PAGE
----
Cholesteryl ester metabolism and prostate cancer progression.
Registrations open 16th July.
Register on or before Friday, 28th September to receive the Early Bird registration.
Early Bird Student Registration – $165.00 inclusive of GST
Early Bird General Registration – $250.00 inclusive of GST
Student Registration – $220.00 inclusive of GST
General Registration – $300.00 inclusive of GST
Prizes of $500.00 will be awarded for;
Abstracts open 16th July.
Oral Abstract submissions close Saturday, 1st September. Authors will be notified as to whether they will present a talk or poster in October.
Poster Abstract submissions close Wednesday, 31st October.
Authors will have the option to prepare full research papers, arising from complete bodies of work presented at the meeting, for publication in a special issue of Metabolites. The publication fee will be waived for the first six papers accepted for publication in the special issue.
The 4th Australian Lipid Meeting acknowledges and thanks the following sponsors for their support.
Veterinary Science Conference Centre, Sydney University
Visit the official official tourism, destinations and events website to find out all about Sydney.
The Meeting venue is located close to a range of accommodation and transportation options.
From Sydney Airport the most efficient way to travel is either to take a taxi directly to Sydney University or your hotel, or take the airport train to the city (Opal Cards can be purchased at the airport station). A taxi from Sydney Airport to Sydney University will cost approximately $30-$35 (please note this is approximate) and takes between 20 and 40 minutes, depending on traffic.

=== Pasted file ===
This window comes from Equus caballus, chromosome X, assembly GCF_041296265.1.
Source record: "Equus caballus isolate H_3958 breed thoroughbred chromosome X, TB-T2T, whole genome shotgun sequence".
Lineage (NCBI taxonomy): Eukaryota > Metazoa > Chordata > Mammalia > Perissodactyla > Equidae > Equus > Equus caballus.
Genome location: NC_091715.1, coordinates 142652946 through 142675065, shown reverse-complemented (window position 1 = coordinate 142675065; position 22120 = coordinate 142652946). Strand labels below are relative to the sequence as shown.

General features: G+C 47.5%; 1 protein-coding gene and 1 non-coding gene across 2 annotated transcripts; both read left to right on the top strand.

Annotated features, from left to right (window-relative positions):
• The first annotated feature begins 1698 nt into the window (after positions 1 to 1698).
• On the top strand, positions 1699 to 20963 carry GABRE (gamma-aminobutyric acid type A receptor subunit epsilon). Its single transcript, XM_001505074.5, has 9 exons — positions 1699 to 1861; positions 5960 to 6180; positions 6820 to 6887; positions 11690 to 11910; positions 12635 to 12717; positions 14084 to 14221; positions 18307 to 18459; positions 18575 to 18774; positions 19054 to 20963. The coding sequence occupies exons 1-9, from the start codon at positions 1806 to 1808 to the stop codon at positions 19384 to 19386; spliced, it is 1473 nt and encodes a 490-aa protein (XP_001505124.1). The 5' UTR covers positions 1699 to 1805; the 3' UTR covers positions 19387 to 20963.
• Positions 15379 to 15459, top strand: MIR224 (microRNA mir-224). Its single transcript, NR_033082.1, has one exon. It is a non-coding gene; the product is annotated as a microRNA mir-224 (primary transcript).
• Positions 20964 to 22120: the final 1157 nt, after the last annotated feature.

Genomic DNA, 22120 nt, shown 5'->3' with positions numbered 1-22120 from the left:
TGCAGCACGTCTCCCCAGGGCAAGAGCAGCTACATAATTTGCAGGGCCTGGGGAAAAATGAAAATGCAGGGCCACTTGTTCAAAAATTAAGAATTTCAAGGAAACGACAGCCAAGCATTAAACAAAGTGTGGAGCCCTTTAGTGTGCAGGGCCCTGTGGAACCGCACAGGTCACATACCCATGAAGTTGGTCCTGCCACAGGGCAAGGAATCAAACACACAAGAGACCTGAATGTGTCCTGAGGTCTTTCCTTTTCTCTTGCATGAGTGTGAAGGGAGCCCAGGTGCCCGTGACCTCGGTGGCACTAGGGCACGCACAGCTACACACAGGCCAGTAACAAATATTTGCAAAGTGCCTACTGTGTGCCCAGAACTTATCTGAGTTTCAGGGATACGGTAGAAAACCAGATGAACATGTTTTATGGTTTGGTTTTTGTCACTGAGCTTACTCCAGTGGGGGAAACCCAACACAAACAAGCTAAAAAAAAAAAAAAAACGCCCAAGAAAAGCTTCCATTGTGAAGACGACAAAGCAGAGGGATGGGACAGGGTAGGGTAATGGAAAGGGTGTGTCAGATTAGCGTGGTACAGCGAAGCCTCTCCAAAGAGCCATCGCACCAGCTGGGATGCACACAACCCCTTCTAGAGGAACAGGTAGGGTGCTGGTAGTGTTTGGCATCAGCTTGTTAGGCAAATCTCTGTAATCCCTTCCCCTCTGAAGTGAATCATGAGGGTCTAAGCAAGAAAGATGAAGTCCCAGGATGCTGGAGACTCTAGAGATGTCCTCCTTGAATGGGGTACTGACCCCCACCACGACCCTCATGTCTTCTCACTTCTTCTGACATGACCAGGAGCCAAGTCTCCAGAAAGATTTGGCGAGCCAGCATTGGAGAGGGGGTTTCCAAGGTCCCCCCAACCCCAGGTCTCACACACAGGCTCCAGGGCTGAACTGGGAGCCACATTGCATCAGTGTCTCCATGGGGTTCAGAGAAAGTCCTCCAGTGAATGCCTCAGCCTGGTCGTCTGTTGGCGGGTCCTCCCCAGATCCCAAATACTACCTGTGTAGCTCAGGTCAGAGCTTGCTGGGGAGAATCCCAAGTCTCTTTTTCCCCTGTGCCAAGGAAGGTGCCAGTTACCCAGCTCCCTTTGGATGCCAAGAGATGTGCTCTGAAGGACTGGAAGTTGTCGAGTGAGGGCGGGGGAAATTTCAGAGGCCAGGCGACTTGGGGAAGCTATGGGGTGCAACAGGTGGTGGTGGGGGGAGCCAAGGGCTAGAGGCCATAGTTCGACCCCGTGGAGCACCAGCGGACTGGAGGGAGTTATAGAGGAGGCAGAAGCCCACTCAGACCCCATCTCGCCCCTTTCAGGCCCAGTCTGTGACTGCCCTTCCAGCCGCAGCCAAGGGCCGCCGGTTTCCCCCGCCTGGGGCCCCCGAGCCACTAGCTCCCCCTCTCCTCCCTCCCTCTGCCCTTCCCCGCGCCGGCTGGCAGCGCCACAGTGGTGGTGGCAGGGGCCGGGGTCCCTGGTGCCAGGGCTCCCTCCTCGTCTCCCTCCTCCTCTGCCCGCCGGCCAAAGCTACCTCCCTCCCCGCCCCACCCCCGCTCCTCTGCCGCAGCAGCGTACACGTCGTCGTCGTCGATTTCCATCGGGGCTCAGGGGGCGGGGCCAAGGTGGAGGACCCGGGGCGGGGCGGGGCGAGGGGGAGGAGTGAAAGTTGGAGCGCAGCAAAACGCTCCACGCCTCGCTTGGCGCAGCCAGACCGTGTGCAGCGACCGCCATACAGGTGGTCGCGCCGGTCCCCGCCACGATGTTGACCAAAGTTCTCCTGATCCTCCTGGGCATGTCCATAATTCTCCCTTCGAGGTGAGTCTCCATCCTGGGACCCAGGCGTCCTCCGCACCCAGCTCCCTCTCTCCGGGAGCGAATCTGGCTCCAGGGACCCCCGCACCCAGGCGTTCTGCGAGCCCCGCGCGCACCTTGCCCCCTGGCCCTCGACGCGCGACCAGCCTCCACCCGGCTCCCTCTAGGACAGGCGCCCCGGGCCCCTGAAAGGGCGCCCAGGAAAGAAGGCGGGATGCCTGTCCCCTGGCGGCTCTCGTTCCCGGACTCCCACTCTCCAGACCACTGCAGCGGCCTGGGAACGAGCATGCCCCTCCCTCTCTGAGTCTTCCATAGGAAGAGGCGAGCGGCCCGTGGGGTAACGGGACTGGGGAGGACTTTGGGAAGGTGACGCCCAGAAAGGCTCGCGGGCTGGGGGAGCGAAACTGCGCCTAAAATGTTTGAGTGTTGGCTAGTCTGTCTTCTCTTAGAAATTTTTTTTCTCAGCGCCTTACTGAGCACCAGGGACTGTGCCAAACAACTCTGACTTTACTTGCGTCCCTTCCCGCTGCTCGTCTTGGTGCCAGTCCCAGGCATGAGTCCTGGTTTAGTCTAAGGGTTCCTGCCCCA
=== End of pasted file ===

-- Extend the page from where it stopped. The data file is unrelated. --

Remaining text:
There are three train stations within a 3 km walk of the meeting venue (Central, Redfern, and Newtown). Redfern station is approximately 20 minutes walk from the venue. Buses depart central station to bus stops just outside the meeting venue on Paramatta Road.
The meeting venue is close to a major arterial road – Paramatta Road, which has a number of closely located bus stops from most directions. Below are a few of the close stop numbers.
The below transport infrastructure maps may assist in planning your travel.
Multiple transport guide (includes bus and train information)
Sydney trains network guide
Sydney intercity train network guide
There are a number of accomodation facilities within a close proximity to the Meeting venue. As the venue is located close to the Darling Harbour precinct and the CBD of Sydney additional accomodation options are available in these two locations. The list of accomodation facilities below are provided due to there proximity to the Meeting venue, they are not recommendations by the Committee and we suggest reviewing all accommodation listed below to ensure your own personal circumstances and requirements are met.
General enquiries – Associate Professor Anthony Don on email firstname.lastname@example.org
Sponsorship enquiries – Dr Thusitha Rupasinghe on email email@example.com
|Associate Professor Anthony Don (Chair)